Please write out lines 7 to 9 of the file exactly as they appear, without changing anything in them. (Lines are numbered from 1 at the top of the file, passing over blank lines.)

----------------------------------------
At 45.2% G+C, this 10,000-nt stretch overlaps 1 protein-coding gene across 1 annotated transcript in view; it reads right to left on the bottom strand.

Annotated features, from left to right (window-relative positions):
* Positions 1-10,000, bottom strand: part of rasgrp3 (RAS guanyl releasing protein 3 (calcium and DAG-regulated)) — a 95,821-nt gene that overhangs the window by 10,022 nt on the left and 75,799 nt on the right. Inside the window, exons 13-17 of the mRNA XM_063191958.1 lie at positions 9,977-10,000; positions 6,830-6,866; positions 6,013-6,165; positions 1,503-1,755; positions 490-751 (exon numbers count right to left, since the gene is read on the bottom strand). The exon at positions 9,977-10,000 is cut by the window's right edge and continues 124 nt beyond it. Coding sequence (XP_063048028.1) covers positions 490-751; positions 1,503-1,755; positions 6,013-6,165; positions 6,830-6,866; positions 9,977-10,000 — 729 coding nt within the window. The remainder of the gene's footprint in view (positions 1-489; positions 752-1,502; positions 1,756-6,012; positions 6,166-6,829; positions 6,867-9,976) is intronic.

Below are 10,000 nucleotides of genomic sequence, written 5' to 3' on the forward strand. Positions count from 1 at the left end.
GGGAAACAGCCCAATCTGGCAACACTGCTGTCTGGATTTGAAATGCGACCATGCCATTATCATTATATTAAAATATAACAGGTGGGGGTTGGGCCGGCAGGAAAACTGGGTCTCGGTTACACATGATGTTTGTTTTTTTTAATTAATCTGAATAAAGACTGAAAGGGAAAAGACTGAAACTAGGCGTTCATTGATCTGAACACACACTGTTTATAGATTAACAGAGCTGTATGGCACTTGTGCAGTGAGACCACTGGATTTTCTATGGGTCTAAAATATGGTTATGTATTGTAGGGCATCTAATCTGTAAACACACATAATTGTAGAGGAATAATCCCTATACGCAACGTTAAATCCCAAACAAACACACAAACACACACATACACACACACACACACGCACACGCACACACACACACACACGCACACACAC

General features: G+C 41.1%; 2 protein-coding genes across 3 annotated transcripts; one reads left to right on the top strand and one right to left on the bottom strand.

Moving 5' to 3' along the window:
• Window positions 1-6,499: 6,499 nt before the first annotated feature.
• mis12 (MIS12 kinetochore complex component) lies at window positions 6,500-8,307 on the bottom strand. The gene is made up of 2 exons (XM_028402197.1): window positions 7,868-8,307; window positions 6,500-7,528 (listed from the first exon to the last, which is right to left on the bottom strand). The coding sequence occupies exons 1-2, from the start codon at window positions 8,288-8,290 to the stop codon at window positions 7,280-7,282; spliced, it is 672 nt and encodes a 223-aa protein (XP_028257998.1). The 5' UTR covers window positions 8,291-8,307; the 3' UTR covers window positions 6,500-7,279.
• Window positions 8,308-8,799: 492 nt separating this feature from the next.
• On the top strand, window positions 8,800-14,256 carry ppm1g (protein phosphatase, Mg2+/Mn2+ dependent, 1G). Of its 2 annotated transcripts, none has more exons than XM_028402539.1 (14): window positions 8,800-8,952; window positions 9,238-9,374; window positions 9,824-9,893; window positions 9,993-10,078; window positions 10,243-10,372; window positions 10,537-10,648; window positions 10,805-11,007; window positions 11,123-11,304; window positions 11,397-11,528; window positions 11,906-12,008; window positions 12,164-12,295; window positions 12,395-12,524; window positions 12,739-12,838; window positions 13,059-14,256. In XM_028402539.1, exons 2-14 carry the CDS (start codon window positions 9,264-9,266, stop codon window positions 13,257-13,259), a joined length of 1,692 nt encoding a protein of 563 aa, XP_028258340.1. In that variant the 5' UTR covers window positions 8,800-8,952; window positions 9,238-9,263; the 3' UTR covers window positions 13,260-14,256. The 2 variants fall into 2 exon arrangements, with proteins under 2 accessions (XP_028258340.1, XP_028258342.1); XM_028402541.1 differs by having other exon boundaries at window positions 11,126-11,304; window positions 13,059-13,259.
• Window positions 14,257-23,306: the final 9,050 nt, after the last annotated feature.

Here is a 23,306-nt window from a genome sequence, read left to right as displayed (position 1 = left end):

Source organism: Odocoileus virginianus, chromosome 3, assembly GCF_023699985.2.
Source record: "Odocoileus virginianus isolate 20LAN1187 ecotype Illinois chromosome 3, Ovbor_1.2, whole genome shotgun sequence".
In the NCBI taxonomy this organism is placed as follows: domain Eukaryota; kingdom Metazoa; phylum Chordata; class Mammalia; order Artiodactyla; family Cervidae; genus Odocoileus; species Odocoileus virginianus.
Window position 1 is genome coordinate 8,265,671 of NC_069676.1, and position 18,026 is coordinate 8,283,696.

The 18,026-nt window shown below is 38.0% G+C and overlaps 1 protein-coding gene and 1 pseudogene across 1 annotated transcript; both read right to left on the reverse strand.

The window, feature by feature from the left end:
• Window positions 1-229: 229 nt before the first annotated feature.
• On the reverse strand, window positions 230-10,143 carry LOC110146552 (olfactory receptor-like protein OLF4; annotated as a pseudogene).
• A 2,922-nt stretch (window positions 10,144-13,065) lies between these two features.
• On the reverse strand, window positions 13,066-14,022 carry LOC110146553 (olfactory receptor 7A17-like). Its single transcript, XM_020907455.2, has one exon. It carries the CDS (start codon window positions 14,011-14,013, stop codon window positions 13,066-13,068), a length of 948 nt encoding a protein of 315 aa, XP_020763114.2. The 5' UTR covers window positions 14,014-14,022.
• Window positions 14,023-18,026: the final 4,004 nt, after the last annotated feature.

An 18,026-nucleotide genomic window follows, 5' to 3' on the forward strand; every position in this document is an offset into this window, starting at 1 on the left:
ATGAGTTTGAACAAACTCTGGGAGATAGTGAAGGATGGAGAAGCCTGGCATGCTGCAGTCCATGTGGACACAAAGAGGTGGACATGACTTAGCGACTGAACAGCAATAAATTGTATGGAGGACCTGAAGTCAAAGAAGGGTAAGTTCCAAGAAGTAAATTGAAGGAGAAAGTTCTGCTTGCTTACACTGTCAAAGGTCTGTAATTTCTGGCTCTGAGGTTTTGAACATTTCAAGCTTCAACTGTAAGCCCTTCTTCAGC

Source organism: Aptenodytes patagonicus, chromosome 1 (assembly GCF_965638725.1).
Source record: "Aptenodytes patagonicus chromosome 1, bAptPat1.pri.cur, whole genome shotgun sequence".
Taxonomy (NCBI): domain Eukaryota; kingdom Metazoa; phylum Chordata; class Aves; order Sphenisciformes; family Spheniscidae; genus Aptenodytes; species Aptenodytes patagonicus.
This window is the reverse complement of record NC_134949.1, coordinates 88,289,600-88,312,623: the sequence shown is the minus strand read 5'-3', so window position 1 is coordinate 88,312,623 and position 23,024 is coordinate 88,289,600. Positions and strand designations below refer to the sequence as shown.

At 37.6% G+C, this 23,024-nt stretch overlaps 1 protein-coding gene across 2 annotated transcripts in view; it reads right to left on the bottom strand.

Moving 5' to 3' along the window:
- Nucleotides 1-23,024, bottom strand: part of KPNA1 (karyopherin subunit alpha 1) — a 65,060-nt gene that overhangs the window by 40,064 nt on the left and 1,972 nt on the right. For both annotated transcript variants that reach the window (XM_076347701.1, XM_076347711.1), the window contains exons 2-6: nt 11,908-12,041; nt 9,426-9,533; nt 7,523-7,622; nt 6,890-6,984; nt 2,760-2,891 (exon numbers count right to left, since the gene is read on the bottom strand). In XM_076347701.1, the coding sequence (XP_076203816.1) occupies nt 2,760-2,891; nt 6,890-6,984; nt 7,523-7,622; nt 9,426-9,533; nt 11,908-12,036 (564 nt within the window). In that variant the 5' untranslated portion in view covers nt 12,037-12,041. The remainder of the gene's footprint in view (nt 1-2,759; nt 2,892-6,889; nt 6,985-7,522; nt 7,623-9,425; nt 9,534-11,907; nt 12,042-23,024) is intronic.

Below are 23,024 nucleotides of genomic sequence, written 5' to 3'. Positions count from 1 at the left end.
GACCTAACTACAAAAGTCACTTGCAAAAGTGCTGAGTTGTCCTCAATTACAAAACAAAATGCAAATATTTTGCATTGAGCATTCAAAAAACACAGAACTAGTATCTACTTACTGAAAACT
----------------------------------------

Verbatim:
Moving 5' to 3' along the window:
• Window positions 1-6,499: 6,499 nt before the first annotated feature.
• mis12 (MIS12 kinetochore complex component) lies at window positions 6,500-8,307 on the bottom strand. The gene is made up of 2 exons (XM_028402197.1): window positions 7,868-8,307; window positions 6,500-7,528 (listed from the first exon to the last, which is right to left on the bottom strand). The coding sequence occupies exons 1-2, from the start codon at window positions 8,288-8,290 to the stop codon at window positions 7,280-7,282; spliced, it is 672 nt and encodes a 223-aa protein (XP_028257998.1). The 5' UTR covers window positions 8,291-8,307; the 3' UTR covers window positions 6,500-7,279.